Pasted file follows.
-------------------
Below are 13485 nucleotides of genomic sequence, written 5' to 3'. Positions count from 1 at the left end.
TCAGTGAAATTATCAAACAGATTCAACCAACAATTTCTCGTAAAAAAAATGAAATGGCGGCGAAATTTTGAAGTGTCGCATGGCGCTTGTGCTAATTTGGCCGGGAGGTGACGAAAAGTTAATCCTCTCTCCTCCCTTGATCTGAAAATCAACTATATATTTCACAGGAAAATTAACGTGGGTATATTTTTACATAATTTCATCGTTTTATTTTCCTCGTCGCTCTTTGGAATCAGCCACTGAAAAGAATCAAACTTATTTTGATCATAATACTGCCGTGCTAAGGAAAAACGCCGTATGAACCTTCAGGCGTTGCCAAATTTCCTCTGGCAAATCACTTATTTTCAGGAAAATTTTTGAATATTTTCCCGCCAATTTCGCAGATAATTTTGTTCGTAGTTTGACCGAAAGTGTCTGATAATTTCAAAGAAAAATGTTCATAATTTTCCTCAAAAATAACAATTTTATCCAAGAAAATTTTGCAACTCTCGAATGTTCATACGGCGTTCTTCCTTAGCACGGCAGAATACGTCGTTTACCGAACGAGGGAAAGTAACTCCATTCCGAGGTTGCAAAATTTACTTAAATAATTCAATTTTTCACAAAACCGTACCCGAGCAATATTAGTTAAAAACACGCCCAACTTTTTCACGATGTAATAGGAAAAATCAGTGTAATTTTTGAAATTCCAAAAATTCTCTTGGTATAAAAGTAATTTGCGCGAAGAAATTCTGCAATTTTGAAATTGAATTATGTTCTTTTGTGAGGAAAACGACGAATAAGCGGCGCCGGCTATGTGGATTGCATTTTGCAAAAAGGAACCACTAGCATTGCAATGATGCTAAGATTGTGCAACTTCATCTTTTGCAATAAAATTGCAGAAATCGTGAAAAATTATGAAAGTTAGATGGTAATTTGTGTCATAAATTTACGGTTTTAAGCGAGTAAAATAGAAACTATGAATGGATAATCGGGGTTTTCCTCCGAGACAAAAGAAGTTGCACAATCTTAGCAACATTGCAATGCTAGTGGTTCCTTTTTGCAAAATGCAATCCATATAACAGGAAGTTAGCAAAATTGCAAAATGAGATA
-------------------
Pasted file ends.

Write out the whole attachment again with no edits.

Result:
Below are 13485 nucleotides of genomic sequence, written 5' to 3'. Positions count from 1 at the left end.
TCAGTGAAATTATCAAACAGATTCAACCAACAATTTCTCGTAAAAAAAATGAAATGGCGGCGAAATTTTGAAGTGTCGCATGGCGCTTGTGCTAATTTGGCCGGGAGGTGACGAAAAGTTAATCCTCTCTCCTCCCTTGATCTGAAAATCAACTATATATTTCACAGGAAAATTAACGTGGGTATATTTTTACATAATTTCATCGTTTTATTTTCCTCGTCGCTCTTTGGAATCAGCCACTGAAAAGAATCAAACTTATTTTGATCATAATACTGCCGTGCTAAGGAAAAACGCCGTATGAACCTTCAGGCGTTGCCAAATTTCCTCTGGCAAATCACTTATTTTCAGGAAAATTTTTGAATATTTTCCCGCCAATTTCGCAGATAATTTTGTTCGTAGTTTGACCGAAAGTGTCTGATAATTTCAAAGAAAAATGTTCATAATTTTCCTCAAAAATAACAATTTTATCCAAGAAAATTTTGCAACTCTCGAATGTTCATACGGCGTTCTTCCTTAGCACGGCAGAATACGTCGTTTACCGAACGAGGGAAAGTAACTCCATTCCGAGGTTGCAAAATTTACTTAAATAATTCAATTTTTCACAAAACCGTACCCGAGCAATATTAGTTAAAAACACGCCCAACTTTTTCACGATGTAATAGGAAAAATCAGTGTAATTTTTGAAATTCCAAAAATTCTCTTGGTATAAAAGTAATTTGCGCGAAGAAATTCTGCAATTTTGAAATTGAATTATGTTCTTTTGTGAGGAAAACGACGAATAAGCGGCGCCGGCTATGTGGATTGCATTTTGCAAAAAGGAACCACTAGCATTGCAATGATGCTAAGATTGTGCAACTTCATCTTTTGCAATAAAATTGCAGAAATCGTGAAAAATTATGAAAGTTAGATGGTAATTTGTGTCATAAATTTACGGTTTTAAGCGAGTAAAATAGAAACTATGAATGGATAATCGGGGTTTTCCTCCGAGACAAAAGAAGTTGCACAATCTTAGCAACATTGCAATGCTAGTGGTTCCTTTTTGCAAAATGCAATCCATATAACAGGAAGTTAGCAAAATTGCAAAATGAGATA